Murder She Reported

When it comes to the cozy mystery world, we are pretty lucky to have such wonderful authors as Peg Cochran. She has penned at least 4 of my favorite mysteries, and her newest one is certainly to be a favorite in 2018. I was quickly drawn to the charming title, Murder She Reported. This is one heck of a read, and I am excited to share a quick interview I had with Peg, and hopefully you will check out the book!

On tour with Escape With Dollycas Into A Good Book, check out the link for more tour information!

Murder, She Reported

Mystery writing lets Peg indulge her curiosity under the guise of “work” (aka research). As a kid, she read the entire set of children’s encyclopedias her parents gave her and has been known to read the dictionary. She put pen to paper at age seven when she wrote plays and forced her cousins to perform them at Christmas dinner. She switched to mysteries when she discovered the perfect hiding place for a body down the street from her house.

When she’s not writing, she spends her time reading, cooking, spoiling her granddaughter and checking her books' stats on Amazon.

A former Jersey girl, Peg now resides in Michigan with her husband and Westhighland white terrier, Reg. She is the author of the Sweet Nothings Lingerie series (written as Meg London), the Gourmet De-Lite series, the Lucille series and now the Cranberry Cove series. Her newest series, the Farmer’s Daughter, debuted with No Farm, No Foul in September 2016.

Peg Cochran

My Interview With The Author

Bree

Hi Peg, I am jumping right in as I am so excited to have you on the blog today!  What inspired the new series? I have to say the title is the best, I love it!

Peg Cochran

Thanks!  My working title for the series was the Reluctant Debutante.  I don’t remember exactly what sparked the idea—I think it was seeing some pictures and an article on Brenda Frazier, who was *the* debutante of 1938.  I started thinking, what if she didn’t want to be a debutante? What if she wanted to do something else? I liked the idea of the contrast between her high society life and the gritty work of a crime photographer.  I also loved the time period so the research has been more fun than work!

Bree

Oh, the 1930’s what a great time period! It must be interesting to create new characters. How do you get into your character’s head? Do you plot out what you want them to do?

Peg Cochran

Once I’ve created the character—looks, background, etc., I find it’s fairly easy to imagine what they would or wouldn’t say and do.  I suppose it’s a bit like acting—I pretend to be the character as I write. As for plotting, it’s not so much what I want them to do as it is what they want to do based on their personality and how they go about things.  I spend a lot of time thinking “what if?” What if this happened—how would my character respond? I usually create the characters first and then give them a crime to solve.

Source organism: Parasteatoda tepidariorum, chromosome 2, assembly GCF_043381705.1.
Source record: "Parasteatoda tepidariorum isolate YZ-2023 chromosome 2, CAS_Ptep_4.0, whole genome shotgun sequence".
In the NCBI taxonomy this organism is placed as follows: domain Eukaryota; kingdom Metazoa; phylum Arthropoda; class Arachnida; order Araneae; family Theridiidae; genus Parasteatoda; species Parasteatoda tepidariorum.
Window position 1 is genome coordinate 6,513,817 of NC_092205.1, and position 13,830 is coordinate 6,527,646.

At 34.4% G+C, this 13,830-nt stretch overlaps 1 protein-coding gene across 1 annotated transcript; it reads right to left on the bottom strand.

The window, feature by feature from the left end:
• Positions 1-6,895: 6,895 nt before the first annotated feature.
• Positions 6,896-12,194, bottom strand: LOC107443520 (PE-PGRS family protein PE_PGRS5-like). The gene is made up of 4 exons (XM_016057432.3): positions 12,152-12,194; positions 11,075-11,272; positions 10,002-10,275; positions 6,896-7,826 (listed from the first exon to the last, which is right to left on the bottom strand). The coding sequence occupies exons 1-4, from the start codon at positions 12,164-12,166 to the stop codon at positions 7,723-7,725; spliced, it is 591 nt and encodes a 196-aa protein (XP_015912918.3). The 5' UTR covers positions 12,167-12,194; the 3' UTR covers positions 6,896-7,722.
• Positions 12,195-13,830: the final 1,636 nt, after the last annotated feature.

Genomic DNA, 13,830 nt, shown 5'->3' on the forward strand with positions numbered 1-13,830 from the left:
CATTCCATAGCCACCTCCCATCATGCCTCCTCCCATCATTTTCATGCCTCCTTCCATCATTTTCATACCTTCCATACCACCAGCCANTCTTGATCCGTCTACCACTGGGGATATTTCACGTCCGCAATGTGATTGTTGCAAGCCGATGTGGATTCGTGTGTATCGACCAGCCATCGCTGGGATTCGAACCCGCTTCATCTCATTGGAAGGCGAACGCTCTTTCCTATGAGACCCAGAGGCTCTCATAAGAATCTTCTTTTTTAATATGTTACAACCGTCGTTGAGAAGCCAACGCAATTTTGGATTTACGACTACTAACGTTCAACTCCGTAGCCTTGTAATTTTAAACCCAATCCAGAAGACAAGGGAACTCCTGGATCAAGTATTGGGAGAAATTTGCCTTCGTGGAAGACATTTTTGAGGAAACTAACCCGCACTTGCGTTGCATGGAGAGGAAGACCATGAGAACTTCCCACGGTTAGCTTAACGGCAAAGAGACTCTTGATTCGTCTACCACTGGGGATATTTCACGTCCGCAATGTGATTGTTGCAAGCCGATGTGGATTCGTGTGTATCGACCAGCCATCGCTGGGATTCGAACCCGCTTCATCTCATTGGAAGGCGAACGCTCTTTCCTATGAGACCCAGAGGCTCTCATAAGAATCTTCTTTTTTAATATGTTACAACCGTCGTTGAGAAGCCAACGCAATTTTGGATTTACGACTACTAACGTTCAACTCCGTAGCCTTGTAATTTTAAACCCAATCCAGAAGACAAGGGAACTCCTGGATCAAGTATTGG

Bree

I think I would pretend to be my character as well, and I know as a reader I find myself pretending to be the character or a sidekick not written in. When writing how do you know your victim and murder scene? Does it form through the storyline or do you go into the book knowing such details?

Peg Cochran

The victim is the most important character in the book even though they are usually dead shortly after page one if not before!  There’s something about them that drives the murder and the murderer. I start with the victim and then, based on the kind of person they are—a gossip? Someone with a secret? Someone who rubs everyone the wrong way? – then I create my suspects and pick a killer.  The next step is to decide how they’ve been killed. The method has to be something the killer could pull off.

Bree

Now, that is neat to see the victim as such an important character. I usually love the why behind the act of crime. I know that you are a busy lady, but what do you like to read when you have down time?

Peg Cochran

I try to read a little every night.  Reading is so important to a writer. I love mysteries, of course.  But also women’s fiction, psychological thrillers and the odd book that doesn’t fit a genre.  What I can’t read is anything too graphic or anything that involves children being harmed or disappearing.  I don’t have the stomach for it.

Bree

Being a mom it is hard to read books that involve children in mysteries or harm. So, I can certainly relate to that. We have slowly been coming out of a heat wave here in Wyoming. How are you staying cool this summer?

Peg Cochran

I live in Michigan!  It’s going to be in the 50s tonight!  We’ve had a few days in the 90s but generally summer in Michigan is lovely.  As a former “Jersey” girl, it’s one thing I really appreciate about the Mitten State.

Professional Reader Affiliates

NetGalley Professional Reader Frequently Auto-Approved 200 Book Reviews 2016 NetGalley Challenge Reviews Published Great Escape Tour Host BethanyHouse Blogger Reviewer

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